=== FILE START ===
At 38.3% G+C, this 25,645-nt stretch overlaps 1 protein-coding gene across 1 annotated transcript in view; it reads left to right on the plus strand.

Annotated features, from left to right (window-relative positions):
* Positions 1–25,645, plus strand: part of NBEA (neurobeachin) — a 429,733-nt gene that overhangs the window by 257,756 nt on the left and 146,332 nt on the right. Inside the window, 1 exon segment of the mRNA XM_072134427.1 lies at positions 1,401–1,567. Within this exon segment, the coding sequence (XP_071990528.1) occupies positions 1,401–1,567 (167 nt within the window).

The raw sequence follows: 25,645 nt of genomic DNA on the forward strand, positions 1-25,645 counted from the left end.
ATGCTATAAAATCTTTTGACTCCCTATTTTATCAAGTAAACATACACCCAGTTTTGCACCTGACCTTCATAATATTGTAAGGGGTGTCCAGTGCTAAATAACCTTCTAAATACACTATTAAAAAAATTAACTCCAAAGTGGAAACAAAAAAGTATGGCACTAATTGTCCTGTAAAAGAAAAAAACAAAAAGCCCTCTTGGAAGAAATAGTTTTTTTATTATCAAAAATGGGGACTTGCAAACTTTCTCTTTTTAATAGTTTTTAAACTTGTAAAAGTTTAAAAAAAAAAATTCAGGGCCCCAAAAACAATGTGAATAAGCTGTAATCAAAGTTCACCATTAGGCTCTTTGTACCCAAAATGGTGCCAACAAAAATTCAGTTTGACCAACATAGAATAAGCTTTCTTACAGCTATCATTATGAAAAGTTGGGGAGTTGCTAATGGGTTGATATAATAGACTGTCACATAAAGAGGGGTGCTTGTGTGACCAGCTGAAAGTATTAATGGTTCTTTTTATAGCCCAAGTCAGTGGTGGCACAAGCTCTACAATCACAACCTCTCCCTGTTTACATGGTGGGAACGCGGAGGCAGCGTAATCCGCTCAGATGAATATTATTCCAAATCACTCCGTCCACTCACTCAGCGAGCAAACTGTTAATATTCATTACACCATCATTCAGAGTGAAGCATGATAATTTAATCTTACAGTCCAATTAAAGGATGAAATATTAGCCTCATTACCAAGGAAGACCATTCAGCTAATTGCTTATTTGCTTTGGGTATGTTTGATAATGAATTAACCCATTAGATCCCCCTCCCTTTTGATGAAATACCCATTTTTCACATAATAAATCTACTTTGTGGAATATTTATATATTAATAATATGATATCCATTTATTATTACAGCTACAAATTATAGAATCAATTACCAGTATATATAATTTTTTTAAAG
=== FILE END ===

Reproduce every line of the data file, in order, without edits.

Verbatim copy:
At 38.3% G+C, this 25,645-nt stretch overlaps 1 protein-coding gene across 1 annotated transcript in view; it reads left to right on the plus strand.

Annotated features, from left to right (window-relative positions):
* Positions 1–25,645, plus strand: part of NBEA (neurobeachin) — a 429,733-nt gene that overhangs the window by 257,756 nt on the left and 146,332 nt on the right. Inside the window, 1 exon segment of the mRNA XM_072134427.1 lies at positions 1,401–1,567. Within this exon segment, the coding sequence (XP_071990528.1) occupies positions 1,401–1,567 (167 nt within the window).

The raw sequence follows: 25,645 nt of genomic DNA on the forward strand, positions 1-25,645 counted from the left end.
ATGCTATAAAATCTTTTGACTCCCTATTTTATCAAGTAAACATACACCCAGTTTTGCACCTGACCTTCATAATATTGTAAGGGGTGTCCAGTGCTAAATAACCTTCTAAATACACTATTAAAAAAATTAACTCCAAAGTGGAAACAAAAAAGTATGGCACTAATTGTCCTGTAAAAGAAAAAAACAAAAAGCCCTCTTGGAAGAAATAGTTTTTTTATTATCAAAAATGGGGACTTGCAAACTTTCTCTTTTTAATAGTTTTTAAACTTGTAAAAGTTTAAAAAAAAAAATTCAGGGCCCCAAAAACAATGTGAATAAGCTGTAATCAAAGTTCACCATTAGGCTCTTTGTACCCAAAATGGTGCCAACAAAAATTCAGTTTGACCAACATAGAATAAGCTTTCTTACAGCTATCATTATGAAAAGTTGGGGAGTTGCTAATGGGTTGATATAATAGACTGTCACATAAAGAGGGGTGCTTGTGTGACCAGCTGAAAGTATTAATGGTTCTTTTTATAGCCCAAGTCAGTGGTGGCACAAGCTCTACAATCACAACCTCTCCCTGTTTACATGGTGGGAACGCGGAGGCAGCGTAATCCGCTCAGATGAATATTATTCCAAATCACTCCGTCCACTCACTCAGCGAGCAAACTGTTAATATTCATTACACCATCATTCAGAGTGAAGCATGATAATTTAATCTTACAGTCCAATTAAAGGATGAAATATTAGCCTCATTACCAAGGAAGACCATTCAGCTAATTGCTTATTTGCTTTGGGTATGTTTGATAATGAATTAACCCATTAGATCCCCCTCCCTTTTGATGAAATACCCATTTTTCACATAATAAATCTACTTTGTGGAATATTTATATATTAATAATATGATATCCATTTATTATTACAGCTACAAATTATAGAATCAATTACCAGTATATATAATTTTTTTAAAG